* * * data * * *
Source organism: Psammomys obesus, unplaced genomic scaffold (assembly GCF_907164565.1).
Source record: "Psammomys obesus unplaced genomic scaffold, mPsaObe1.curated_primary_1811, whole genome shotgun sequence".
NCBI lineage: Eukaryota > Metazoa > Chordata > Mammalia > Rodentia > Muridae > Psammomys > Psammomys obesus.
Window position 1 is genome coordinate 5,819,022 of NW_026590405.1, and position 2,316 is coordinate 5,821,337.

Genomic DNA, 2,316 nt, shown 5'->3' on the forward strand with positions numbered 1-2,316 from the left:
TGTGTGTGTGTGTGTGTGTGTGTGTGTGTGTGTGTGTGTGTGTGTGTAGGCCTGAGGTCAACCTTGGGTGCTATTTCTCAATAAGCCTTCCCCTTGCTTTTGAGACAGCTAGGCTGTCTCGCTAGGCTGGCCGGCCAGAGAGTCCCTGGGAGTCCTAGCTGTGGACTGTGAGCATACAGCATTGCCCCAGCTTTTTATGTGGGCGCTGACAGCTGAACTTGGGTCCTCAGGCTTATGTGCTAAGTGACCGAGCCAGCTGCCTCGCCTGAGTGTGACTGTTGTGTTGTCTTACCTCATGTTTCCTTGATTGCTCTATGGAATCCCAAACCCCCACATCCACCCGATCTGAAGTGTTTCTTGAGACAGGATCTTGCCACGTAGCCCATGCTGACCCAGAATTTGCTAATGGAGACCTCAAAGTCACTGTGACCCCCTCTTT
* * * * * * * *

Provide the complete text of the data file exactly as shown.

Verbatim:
Source organism: Psammomys obesus, unplaced genomic scaffold (assembly GCF_907164565.1).
Source record: "Psammomys obesus unplaced genomic scaffold, mPsaObe1.curated_primary_1811, whole genome shotgun sequence".
NCBI lineage: Eukaryota > Metazoa > Chordata > Mammalia > Rodentia > Muridae > Psammomys > Psammomys obesus.
Window position 1 is genome coordinate 5,819,022 of NW_026590405.1, and position 2,316 is coordinate 5,821,337.

Genomic DNA, 2,316 nt, shown 5'->3' on the forward strand with positions numbered 1-2,316 from the left:
TGTGTGTGTGTGTGTGTGTGTGTGTGTGTGTGTGTGTGTGTGTGTGTAGGCCTGAGGTCAACCTTGGGTGCTATTTCTCAATAAGCCTTCCCCTTGCTTTTGAGACAGCTAGGCTGTCTCGCTAGGCTGGCCGGCCAGAGAGTCCCTGGGAGTCCTAGCTGTGGACTGTGAGCATACAGCATTGCCCCAGCTTTTTATGTGGGCGCTGACAGCTGAACTTGGGTCCTCAGGCTTATGTGCTAAGTGACCGAGCCAGCTGCCTCGCCTGAGTGTGACTGTTGTGTTGTCTTACCTCATGTTTCCTTGATTGCTCTATGGAATCCCAAACCCCCACATCCACCCGATCTGAAGTGTTTCTTGAGACAGGATCTTGCCACGTAGCCCATGCTGACCCAGAATTTGCTAATGGAGACCTCAAAGTCACTGTGACCCCCTCTTT